THAILAND: Alcohol advertising ban hit by delays - report

By | 30 November 2006

The impending total ban on alcohol advertising in Thailand in all forms of media has been delayed, according to local reports.

Thai newspaper The Nation said today (30 November) that the ruling by the Food and Drug Administration (FDA), was initially scheduled to begin on 3 December. The country's Council of State has postponed the move by 30 days, however, while it reviews the FDA's mandate to bring in the ban.

Dr Kittisak Klabdee, the acting Public Health permanent secretary was cited as saying that the council will accept the review results, whatever they are.

Meanwhile, Thailand's cabinet yesterday approved the Public Health Ministry's proposed Alcohol Control Bill, the paper said. The bill bans all forms of alcohol advertising, with limited exceptions like live broadcasts from abroad, the paper said. Breaches of the ban in print, television, radio, digital and outdoor media would carry a penalty of up to one year in jail, a maximum fine of THB100,000 (US$2,785) or both.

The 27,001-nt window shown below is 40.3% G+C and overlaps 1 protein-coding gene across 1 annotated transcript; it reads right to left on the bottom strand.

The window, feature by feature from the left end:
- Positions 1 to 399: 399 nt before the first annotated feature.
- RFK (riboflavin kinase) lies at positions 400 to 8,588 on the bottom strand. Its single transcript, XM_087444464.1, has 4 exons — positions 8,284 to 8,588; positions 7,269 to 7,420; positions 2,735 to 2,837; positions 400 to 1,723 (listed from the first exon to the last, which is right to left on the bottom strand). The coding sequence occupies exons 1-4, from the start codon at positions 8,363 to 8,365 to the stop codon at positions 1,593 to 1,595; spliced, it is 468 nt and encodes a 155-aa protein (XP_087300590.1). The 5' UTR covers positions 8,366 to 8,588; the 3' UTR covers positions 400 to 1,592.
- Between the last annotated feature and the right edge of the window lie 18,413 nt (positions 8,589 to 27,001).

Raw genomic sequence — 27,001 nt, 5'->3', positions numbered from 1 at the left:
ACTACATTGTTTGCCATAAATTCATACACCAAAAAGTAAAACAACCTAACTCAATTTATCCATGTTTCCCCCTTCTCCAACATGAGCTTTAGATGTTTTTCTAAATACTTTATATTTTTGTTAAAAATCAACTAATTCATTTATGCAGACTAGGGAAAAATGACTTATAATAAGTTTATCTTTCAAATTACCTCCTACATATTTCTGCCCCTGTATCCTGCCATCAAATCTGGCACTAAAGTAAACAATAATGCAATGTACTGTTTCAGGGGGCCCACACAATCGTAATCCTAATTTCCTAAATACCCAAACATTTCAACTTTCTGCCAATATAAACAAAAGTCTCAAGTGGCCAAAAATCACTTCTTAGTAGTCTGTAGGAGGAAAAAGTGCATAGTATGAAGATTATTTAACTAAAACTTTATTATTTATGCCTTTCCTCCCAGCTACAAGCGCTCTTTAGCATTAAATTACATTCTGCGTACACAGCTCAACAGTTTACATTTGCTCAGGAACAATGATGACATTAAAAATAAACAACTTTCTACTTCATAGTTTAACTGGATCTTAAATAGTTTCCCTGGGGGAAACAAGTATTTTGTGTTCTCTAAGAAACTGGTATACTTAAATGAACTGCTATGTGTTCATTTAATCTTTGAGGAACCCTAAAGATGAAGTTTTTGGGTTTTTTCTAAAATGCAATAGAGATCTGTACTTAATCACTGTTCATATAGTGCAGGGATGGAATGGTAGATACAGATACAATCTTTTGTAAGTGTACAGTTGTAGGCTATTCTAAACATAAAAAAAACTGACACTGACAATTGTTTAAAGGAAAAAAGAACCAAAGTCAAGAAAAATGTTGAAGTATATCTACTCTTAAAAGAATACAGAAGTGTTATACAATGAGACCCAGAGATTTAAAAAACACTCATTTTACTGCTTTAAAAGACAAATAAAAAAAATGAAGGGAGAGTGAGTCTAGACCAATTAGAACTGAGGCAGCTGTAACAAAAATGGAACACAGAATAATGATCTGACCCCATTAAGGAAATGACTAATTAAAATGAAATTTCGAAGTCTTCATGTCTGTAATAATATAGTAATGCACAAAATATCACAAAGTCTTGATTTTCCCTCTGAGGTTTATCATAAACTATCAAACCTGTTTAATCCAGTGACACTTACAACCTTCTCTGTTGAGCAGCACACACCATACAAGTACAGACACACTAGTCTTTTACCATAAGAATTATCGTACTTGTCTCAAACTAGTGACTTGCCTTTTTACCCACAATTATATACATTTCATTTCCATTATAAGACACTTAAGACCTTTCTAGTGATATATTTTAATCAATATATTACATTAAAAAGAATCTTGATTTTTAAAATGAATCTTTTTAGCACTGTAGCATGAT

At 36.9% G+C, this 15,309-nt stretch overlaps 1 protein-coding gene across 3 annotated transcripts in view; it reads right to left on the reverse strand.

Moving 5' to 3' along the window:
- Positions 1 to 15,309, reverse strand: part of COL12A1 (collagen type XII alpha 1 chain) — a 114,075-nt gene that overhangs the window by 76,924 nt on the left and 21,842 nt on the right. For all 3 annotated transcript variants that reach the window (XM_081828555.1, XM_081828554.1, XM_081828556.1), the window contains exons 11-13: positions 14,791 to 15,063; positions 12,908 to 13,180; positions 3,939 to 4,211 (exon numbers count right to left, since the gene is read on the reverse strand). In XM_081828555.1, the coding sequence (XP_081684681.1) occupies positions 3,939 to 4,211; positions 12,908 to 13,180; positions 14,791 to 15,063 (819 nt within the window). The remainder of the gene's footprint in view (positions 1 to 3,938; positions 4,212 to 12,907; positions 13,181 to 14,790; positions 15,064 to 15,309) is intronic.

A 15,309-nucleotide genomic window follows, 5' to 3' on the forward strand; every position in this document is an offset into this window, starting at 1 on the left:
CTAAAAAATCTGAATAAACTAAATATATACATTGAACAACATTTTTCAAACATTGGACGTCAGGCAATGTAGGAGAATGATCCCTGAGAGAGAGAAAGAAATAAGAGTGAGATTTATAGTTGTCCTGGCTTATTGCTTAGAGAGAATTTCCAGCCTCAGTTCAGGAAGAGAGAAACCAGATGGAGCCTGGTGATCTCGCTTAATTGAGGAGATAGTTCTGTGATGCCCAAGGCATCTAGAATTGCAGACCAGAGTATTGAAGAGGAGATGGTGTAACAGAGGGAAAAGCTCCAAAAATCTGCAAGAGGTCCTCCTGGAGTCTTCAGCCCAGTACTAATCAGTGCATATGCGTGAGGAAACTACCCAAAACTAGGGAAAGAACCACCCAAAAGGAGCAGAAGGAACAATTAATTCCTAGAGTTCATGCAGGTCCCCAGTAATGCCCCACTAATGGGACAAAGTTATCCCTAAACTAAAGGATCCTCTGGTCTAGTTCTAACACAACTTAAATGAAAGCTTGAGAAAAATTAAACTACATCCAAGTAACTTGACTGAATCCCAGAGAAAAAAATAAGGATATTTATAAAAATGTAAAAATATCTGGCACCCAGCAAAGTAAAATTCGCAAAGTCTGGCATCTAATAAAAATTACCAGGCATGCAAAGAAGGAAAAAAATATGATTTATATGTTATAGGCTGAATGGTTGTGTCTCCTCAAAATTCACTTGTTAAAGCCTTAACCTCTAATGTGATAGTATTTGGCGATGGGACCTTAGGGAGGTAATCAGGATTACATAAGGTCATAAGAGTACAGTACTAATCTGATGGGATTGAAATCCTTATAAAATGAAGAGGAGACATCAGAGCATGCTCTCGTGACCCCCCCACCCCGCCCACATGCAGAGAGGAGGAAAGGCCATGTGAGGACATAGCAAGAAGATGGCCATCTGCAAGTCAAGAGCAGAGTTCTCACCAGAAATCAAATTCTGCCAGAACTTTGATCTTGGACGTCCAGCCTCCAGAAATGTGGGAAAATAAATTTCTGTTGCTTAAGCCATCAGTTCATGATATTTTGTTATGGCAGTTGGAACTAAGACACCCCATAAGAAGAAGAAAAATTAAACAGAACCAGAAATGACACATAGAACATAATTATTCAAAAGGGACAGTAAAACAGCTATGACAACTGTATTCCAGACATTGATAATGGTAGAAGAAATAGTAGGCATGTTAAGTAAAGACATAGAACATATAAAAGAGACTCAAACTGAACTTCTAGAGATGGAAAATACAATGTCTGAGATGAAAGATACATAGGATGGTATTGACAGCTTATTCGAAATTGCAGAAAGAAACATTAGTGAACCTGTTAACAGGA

The bill also bans alcohol sales to youths below the age of 20 and people who already appear heavily intoxicated. Alcohol sales via vending machines are also prohibited, with offenders facing up to one year in jail, a maximum fine of THB20,000 or both.

Moreover, the bill does not allow any promotional activities for alcohol sales. The bill prescribes a six-month prison term and a THB10,000 fine as maximum penalties for this offence.

Those selling alcohol on days prohibited by official announcements face up to six months in jail, a maximum fine of THB10,000 or both.

Sectors: Beer & cider, Spirits, Wine

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